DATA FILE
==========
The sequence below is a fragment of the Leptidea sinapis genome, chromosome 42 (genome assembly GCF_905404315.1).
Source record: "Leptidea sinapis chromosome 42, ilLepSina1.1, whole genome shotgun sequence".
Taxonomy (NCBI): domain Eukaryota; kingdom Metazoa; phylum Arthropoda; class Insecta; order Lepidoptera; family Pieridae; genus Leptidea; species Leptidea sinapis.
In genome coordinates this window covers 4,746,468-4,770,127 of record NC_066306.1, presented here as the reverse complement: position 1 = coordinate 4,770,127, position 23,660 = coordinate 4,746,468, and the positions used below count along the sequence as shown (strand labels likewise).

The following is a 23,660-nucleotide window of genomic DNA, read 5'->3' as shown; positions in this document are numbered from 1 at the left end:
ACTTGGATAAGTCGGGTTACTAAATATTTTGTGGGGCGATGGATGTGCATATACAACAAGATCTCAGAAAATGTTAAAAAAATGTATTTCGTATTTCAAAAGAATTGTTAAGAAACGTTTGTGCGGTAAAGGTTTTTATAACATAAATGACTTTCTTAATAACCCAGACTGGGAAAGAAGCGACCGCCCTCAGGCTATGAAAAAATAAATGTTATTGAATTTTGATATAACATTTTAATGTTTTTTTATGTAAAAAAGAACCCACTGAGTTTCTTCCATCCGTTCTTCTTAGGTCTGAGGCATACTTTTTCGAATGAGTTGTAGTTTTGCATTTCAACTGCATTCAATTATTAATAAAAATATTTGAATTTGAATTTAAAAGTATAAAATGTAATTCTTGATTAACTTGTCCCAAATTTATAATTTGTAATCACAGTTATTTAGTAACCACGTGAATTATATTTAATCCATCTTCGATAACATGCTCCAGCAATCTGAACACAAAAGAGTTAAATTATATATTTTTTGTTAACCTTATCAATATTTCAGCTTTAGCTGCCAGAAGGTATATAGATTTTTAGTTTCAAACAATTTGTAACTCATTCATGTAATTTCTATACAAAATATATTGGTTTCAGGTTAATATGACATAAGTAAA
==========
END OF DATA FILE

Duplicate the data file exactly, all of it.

The sequence below is a fragment of the Leptidea sinapis genome, chromosome 42 (genome assembly GCF_905404315.1).
Source record: "Leptidea sinapis chromosome 42, ilLepSina1.1, whole genome shotgun sequence".
Taxonomy (NCBI): domain Eukaryota; kingdom Metazoa; phylum Arthropoda; class Insecta; order Lepidoptera; family Pieridae; genus Leptidea; species Leptidea sinapis.
In genome coordinates this window covers 4,746,468-4,770,127 of record NC_066306.1, presented here as the reverse complement: position 1 = coordinate 4,770,127, position 23,660 = coordinate 4,746,468, and the positions used below count along the sequence as shown (strand labels likewise).

The following is a 23,660-nucleotide window of genomic DNA, read 5'->3' as shown; positions in this document are numbered from 1 at the left end:
ACTTGGATAAGTCGGGTTACTAAATATTTTGTGGGGCGATGGATGTGCATATACAACAAGATCTCAGAAAATGTTAAAAAAATGTATTTCGTATTTCAAAAGAATTGTTAAGAAACGTTTGTGCGGTAAAGGTTTTTATAACATAAATGACTTTCTTAATAACCCAGACTGGGAAAGAAGCGACCGCCCTCAGGCTATGAAAAAATAAATGTTATTGAATTTTGATATAACATTTTAATGTTTTTTTATGTAAAAAAGAACCCACTGAGTTTCTTCCATCCGTTCTTCTTAGGTCTGAGGCATACTTTTTCGAATGAGTTGTAGTTTTGCATTTCAACTGCATTCAATTATTAATAAAAATATTTGAATTTGAATTTAAAAGTATAAAATGTAATTCTTGATTAACTTGTCCCAAATTTATAATTTGTAATCACAGTTATTTAGTAACCACGTGAATTATATTTAATCCATCTTCGATAACATGCTCCAGCAATCTGAACACAAAAGAGTTAAATTATATATTTTTTGTTAACCTTATCAATATTTCAGCTTTAGCTGCCAGAAGGTATATAGATTTTTAGTTTCAAACAATTTGTAACTCATTCATGTAATTTCTATACAAAATATATTGGTTTCAGGTTAATATGACATAAGTAAA